Educreations - The App, The Website. Let's Capture Learning

There are a few iPad Apps that are exciting for all content areas. Educreations is one of those Apps everyone should download on their iPad!  

Educreations Part 1 - Teaching supply & demand curve (4:17 long - Fast forward through what you already know) was created just for you here: 

Educreations Part 2 - Eric getting excited about the possibilities of Educreations.com and sharing recorded lessons with students: 

You don't need an iPad to use this tool. Log in with your Google Account at educreations.com 

**If you need help downloading apps or getting your iPad setup to use, email me! 

PS. Do you use an App that does the same thing? (Such as Explain Everything-$2.99), let's start talking about what seems to be the most meaningful strategies to capture learning! 


My First Tweet

Yesterday I was writing a short discussion post for our instructional Technology Coaches about Twitter becoming the most meaningful PLN I have ever found. To explain that I haven't been addicted to social media in general before finding it to be a useful venue for professional learning, I decided to look up the date I sent out my first Tweet.

While there is definitely a much better way to do this, I pressed the page-down key through 1,500 Tweets until I reached the bottom. The picture above is what I discovered as the first thing I chose to share on Twitter.

Watching other educators much more experienced and inspiring than myself in 2011 talk about the Google Teacher Academy (GTA) on Twitter was relevant and exciting enough to me that I wanted to take a shot at participating in the conversation. Looking back on March 14th, 2011, less than three years ago, I am impressed I knew enough to use a hashtag in my first tweet. While I could write about how GTA was an awakening experience for me and helped make me much more aware of the great teaching happening around me to learn and grow from, this was written to promote Twitter was a Personal Learning Network.

If you're an educator, sign up for Twitter it's free and low-commitment. 

Search some Hashtags used in Education. 

When you are ready, even if it takes over a year, start adding to the conversation and engage other teachers. Checkout the schedule of PUBLIC talks about education on Twitter. I'm sure there's one for your content area. 

Need to a more basic start? Here is @RaeFearing's self-paced course on Twitter for Educators.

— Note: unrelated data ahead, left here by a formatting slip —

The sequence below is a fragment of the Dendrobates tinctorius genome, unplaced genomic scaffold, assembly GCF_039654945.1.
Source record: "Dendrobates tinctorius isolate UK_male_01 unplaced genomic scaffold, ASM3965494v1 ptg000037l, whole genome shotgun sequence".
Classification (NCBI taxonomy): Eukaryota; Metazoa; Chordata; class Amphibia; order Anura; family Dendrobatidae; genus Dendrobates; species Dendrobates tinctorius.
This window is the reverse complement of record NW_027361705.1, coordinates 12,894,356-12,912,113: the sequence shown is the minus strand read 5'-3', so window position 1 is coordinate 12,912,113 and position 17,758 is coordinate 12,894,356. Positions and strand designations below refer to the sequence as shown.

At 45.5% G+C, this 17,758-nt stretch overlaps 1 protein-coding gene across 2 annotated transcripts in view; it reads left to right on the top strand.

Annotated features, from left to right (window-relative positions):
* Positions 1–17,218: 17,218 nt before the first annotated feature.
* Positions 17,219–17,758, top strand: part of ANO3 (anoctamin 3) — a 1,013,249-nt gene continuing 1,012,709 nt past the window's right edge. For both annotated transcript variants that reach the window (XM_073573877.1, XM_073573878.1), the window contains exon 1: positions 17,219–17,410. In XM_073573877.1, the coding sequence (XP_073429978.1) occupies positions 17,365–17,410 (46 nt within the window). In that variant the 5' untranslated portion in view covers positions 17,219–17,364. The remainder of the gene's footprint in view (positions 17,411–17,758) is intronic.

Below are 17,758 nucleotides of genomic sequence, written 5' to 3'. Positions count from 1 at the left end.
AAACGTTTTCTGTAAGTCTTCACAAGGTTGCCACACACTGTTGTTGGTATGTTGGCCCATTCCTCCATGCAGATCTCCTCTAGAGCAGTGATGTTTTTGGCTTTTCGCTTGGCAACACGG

High Impact Instruction Breakout Day 2

Midwest Leadership Summit @ St. Paul RiverCentre  


"Thinking Prompts: Any device a teacher puts in front of students to prompt thinking, discussion, and dialog."

Effective thinking prompts are
  • Provocative, complex, concise, humanizing, varied
  • Catch emotions 
  • Not necessarily controversial, but stirs multiple thoughts in different people 
  • VARIED - do not use the same type of thinking prompt all the time
What Kind of Question are you asking for your discussion prompt?
Open or Closed 
Right/wrong or Opinion 

The more open ended or opinion questions you can form, the more rich the discussion and engagement will be. 

Level of Question asked (Jim Knight uses in lieu of Bloom's Taxonomy)
Big idea 
  • You should ask about 4-5 good questions per period during direct instruction 
  •  Closed ended questions to affirm understandings - WKRP: Venus Explains the Atom
Playlist of videos used as discussion and inquiry prompts during session


Create a learner-friendly culture 
Changing the look of your classroom is an easy way to restart a different method of classroom management or instruction strategy.

What we say about the culture: The norms, rules, expectations within a classroom. The way everyone interacts during different activities in all part of classroom cultre.

Have power with, not over, your students. 

Use your power as a teacher to:
  • Build connections, 
  • Get to know a lot about your students, 
  • Offer choices, 
  • Meet one-to-one, 
  • Admit your imperfections, 
  • Continually ask, "How are my students' feeling now?" 
  • Ask for anonymous feedback
Use Freedom Within Form

  • Tightly structured routines and rituals
  • Attention signals, timers
  • Cooperative learning structures
  • Dialogue structures 
  • Structured choices 
  • Cues - such as thinking prompts - for transitions

Identify & teach expectations